Of Many Things

François de La Rochefoucauld, a 16th-century French aristocrat, made a name for himself by writing tough-minded epigrams that he called maxims. In one of these philosophical wisecracks he noted: “Death and the sun are not to be looked at steadily.” All the same, there are some people who think often of death, even though it can’t be continuously looked in the eye. And of course most people think of death at least from time to time. In the last century, that first group included two very different men. Joseph Columba Marmion (1858-1923), half Irish and half French, was the abbot of the Benedictine monastery at Maredsous in Belgium. He was also the author of books on the spiritual life--Christ the Life of the Soul was the best known--that were translated into 10 languages.

Since the abbot was portly, an irreverent wit said readers found his photograph reassuring, because they judged he would not confront them with a fierce asceticism like that of St. Peter of Alcantara, who ate practically nothing.

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But although he did not have the figure of a scarecrow, Dom Marmion was venerated as a holy man during his lifetime and was beatified by Pope John Paul II on Sept. 3, 2000. On one occasion during his last illness, the abbot remarked, “I can tell you that for years past an hour has not gone by without my thinking of death.”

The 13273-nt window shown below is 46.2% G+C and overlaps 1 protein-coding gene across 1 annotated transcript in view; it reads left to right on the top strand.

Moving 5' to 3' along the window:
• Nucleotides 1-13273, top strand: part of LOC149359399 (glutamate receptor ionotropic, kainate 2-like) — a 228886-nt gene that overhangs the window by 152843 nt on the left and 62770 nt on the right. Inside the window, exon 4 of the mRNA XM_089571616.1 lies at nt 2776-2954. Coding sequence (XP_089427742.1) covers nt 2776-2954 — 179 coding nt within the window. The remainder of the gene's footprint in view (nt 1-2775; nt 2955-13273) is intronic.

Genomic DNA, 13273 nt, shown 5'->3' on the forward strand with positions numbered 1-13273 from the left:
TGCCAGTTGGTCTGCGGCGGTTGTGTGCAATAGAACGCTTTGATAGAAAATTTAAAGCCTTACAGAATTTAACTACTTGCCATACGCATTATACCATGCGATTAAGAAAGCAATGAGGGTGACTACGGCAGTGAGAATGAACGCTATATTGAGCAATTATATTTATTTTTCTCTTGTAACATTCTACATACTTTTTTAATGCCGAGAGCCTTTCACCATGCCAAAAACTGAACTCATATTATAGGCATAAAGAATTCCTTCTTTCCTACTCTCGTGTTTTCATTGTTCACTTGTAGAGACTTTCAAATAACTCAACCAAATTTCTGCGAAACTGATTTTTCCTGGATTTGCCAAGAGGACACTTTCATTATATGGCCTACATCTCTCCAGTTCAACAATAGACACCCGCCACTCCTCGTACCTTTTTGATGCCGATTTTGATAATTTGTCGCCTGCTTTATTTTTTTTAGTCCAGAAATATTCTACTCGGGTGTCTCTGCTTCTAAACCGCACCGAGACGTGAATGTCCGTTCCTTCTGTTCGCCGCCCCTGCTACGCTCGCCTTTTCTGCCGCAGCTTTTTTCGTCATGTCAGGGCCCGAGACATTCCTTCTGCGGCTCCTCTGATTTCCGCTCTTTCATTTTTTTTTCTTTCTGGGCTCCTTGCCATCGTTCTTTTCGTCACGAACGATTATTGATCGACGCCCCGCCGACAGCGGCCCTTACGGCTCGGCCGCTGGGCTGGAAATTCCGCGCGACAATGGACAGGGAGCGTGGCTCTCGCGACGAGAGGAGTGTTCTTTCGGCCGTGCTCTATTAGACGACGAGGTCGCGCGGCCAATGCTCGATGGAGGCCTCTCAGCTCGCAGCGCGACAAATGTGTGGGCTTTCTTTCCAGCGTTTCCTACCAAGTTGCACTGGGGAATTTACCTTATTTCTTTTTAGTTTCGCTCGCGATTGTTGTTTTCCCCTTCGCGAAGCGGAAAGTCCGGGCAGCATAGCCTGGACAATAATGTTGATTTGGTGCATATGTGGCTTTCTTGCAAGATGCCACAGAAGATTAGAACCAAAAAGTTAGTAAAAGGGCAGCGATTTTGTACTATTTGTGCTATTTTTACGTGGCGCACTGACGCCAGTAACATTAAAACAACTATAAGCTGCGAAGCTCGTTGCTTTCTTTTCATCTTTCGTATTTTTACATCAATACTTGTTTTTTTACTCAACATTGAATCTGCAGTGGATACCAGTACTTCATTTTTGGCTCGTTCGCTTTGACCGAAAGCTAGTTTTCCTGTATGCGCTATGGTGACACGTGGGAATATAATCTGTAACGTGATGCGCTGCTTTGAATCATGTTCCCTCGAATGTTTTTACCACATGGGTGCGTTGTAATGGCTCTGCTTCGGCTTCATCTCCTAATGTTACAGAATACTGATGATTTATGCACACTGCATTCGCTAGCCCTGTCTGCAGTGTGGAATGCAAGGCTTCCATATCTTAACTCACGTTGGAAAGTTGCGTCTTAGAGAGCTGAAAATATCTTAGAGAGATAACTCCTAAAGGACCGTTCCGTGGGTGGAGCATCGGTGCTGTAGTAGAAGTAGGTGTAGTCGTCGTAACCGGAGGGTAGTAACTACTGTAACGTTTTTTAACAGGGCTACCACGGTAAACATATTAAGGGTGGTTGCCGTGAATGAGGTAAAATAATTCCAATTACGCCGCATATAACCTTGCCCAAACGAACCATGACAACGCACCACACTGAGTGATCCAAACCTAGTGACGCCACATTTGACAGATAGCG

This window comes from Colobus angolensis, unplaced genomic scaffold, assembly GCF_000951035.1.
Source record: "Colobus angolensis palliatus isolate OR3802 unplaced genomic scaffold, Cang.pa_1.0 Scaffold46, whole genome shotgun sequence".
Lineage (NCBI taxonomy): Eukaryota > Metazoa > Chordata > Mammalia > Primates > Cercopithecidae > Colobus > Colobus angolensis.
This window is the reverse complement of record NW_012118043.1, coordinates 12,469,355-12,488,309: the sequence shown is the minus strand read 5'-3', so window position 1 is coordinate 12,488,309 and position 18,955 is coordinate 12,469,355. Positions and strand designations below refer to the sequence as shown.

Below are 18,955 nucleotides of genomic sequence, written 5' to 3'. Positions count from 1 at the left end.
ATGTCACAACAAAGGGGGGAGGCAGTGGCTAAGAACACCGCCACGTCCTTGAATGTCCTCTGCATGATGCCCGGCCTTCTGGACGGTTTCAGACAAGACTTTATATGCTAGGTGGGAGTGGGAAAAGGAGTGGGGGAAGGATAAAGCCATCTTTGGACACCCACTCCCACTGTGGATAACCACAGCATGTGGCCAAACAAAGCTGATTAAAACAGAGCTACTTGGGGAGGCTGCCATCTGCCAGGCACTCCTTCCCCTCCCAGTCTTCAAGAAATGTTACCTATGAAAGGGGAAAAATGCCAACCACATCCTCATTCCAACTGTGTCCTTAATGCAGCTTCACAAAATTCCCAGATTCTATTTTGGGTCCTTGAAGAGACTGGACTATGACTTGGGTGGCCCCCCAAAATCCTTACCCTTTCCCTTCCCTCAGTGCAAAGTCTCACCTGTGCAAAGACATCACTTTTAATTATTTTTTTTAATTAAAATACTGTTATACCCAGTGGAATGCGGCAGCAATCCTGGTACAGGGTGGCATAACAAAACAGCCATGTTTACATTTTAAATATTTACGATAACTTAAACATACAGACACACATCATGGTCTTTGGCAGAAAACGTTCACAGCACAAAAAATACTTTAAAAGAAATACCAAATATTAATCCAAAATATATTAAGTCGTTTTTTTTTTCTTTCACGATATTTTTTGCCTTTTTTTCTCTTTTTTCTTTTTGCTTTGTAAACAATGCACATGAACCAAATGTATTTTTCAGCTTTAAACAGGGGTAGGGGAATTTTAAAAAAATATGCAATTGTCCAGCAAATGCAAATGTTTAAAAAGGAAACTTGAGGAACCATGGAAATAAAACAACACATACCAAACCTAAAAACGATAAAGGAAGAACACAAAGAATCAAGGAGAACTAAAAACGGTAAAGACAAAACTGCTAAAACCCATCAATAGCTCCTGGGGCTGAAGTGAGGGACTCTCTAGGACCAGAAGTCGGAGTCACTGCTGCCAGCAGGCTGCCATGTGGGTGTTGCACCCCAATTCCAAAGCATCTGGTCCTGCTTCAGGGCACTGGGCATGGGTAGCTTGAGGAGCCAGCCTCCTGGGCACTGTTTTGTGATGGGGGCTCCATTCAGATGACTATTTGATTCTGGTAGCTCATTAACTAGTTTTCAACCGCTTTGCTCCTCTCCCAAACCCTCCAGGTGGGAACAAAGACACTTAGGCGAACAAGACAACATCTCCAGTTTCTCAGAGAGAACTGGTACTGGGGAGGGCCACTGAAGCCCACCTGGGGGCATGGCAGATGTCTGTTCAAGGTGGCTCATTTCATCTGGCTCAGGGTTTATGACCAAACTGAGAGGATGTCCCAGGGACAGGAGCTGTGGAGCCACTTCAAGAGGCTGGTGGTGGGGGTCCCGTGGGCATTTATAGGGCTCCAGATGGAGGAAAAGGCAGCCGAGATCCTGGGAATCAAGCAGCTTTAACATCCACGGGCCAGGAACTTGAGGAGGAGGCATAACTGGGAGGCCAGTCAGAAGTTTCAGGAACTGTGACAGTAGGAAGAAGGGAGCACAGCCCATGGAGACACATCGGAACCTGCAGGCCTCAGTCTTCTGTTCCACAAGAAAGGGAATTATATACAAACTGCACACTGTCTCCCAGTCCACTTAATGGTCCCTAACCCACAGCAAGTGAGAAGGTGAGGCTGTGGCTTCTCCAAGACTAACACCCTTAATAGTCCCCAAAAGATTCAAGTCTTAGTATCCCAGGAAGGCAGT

André Gide, who won the Nobel Prize for literature in 1947, was as unlike Dom Marmion as a Cole Porter ballad is unlike plain chant. In 1924, however, when Gide was 56 and still had 25 more years to live, he made a remark about death that sounded like Marmion’s, although it surely reflected a different set of experiences: “There’s not a day, there’s hardly an hour nowadays, when I don’t think of my death. Not in a romantic way, mark you. Not at all: I feel that I’m faced with something evident.

Death was evident on a cataclysmic scale last Dec. 26, when a tsunami killed approximately 220,000 people in Southeast Asia and left thousands homeless. On Jan. 7 The Wall Street Journal reported that the Catholic bishop of Trincomalee-Batticaloa in Sri Lanka, the Most Rev. Joseph Kingsley Swampillai, was asked how a loving God could have allowed this calamity. He replied: “The disaster has shaken my faith.” A few days earlier, Pope John Paul II had remarked circumspectly that the tsunami had indeed posed for believers “the most difficult and painful of tests.”

For Christians the celebration of Easter is a reminder that these tests can be passed and that faith can be shaken without being toppled. It may be argued that the deepest division within the human family is between those who believe that death means the annihilation of personal consciousness and those who believe it marks the continuation of life in another and unimaginable form.

Nevertheless, even saints have known the assault of darkness. In the summer of 1897, Thérèse Martin (known today as St. Thérèse), a 24-year-old nun in the Carmelite convent of Lisieux, France, was dying of consumption. Her physical suffering was intense as her lungs crumbled away, but her “great trial,” she said, was the way her mind seemed to have forced upon it “the reasonings of the worst materialists”--the thought that there is no heaven, no life after death.

But despite these temptations, Thérèse said, she was at peace in the depths of her soul. “Because I am in great peace,” she told one of the nuns, “I am happy.”

The natural shrinking from dying is one thing, wrote St. Augustine, and the deepest persuasion of faith is another. Christians believe that Jesus of Nazareth by his death, and only by his death, won eternal life for the human family. By the power of the Resurrection, thinking about death has been transformed from thinking about an end to thinking about a beginning.

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